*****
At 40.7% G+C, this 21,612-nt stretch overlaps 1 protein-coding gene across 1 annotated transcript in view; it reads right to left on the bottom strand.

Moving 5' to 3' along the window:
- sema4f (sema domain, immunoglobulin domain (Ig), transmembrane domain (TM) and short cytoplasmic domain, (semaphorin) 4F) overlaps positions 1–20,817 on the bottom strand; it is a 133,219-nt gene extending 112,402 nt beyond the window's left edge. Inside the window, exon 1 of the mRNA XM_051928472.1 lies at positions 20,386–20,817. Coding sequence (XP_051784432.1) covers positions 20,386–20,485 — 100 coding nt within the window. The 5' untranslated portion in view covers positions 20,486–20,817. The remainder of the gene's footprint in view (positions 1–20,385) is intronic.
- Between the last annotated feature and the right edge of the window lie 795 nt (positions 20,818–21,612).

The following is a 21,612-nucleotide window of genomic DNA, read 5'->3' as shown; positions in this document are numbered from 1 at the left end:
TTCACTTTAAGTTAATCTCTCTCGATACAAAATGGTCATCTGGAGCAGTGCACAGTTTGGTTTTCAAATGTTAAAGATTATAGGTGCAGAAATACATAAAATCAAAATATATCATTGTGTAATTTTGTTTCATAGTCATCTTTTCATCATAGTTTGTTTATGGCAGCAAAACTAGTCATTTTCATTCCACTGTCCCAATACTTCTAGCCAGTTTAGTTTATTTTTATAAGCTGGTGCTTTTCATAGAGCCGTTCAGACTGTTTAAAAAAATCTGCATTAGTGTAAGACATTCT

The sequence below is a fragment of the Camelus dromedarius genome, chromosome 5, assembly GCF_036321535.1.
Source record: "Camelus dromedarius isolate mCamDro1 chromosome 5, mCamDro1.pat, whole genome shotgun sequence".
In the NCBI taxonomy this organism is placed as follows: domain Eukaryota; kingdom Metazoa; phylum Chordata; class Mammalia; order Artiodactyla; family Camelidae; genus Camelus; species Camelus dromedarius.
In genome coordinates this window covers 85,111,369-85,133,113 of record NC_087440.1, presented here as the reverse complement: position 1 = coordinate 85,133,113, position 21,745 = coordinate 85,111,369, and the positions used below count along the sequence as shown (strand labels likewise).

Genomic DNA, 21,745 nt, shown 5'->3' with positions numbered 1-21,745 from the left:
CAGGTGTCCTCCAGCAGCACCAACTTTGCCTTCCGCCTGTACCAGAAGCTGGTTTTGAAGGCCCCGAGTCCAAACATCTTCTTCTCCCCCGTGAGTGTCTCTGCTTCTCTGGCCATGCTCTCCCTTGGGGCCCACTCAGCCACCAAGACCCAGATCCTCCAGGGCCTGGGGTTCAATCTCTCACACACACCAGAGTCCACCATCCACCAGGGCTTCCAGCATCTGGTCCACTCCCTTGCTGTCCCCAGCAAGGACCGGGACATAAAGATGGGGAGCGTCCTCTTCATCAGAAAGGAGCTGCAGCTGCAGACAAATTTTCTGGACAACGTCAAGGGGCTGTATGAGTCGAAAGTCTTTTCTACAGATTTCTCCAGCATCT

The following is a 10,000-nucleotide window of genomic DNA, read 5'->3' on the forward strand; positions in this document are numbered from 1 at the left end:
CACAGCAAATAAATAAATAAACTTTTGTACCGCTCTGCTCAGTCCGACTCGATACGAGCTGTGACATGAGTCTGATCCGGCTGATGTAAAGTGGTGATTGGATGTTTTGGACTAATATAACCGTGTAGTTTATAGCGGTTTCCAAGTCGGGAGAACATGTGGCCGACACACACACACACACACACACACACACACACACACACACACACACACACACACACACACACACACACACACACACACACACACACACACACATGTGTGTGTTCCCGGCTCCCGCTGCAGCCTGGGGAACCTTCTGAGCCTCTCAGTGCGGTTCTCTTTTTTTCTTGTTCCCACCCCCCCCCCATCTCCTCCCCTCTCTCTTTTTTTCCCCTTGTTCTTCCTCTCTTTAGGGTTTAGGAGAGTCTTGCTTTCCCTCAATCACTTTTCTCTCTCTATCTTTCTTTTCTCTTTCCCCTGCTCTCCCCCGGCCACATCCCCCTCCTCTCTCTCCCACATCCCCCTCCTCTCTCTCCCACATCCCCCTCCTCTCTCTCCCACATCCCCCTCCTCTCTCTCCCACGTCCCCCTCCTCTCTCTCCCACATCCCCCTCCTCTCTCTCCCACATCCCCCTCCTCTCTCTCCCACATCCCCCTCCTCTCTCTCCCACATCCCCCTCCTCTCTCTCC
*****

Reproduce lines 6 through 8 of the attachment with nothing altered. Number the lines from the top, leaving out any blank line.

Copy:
TTCACTTTAAGTTAATCTCTCTCGATACAAAATGGTCATCTGGAGCAGTGCACAGTTTGGTTTTCAAATGTTAAAGATTATAGGTGCAGAAATACATAAAATCAAAATATATCATTGTGTAATTTTGTTTCATAGTCATCTTTTCATCATAGTTTGTTTATGGCAGCAAAACTAGTCATTTTCATTCCACTGTCCCAATACTTCTAGCCAGTTTAGTTTATTTTTATAAGCTGGTGCTTTTCATAGAGCCGTTCAGACTGTTTAAAAAAATCTGCATTAGTGTAAGACATTCT

The sequence below is a fragment of the Camelus dromedarius genome, chromosome 5, assembly GCF_036321535.1.
Source record: "Camelus dromedarius isolate mCamDro1 chromosome 5, mCamDro1.pat, whole genome shotgun sequence".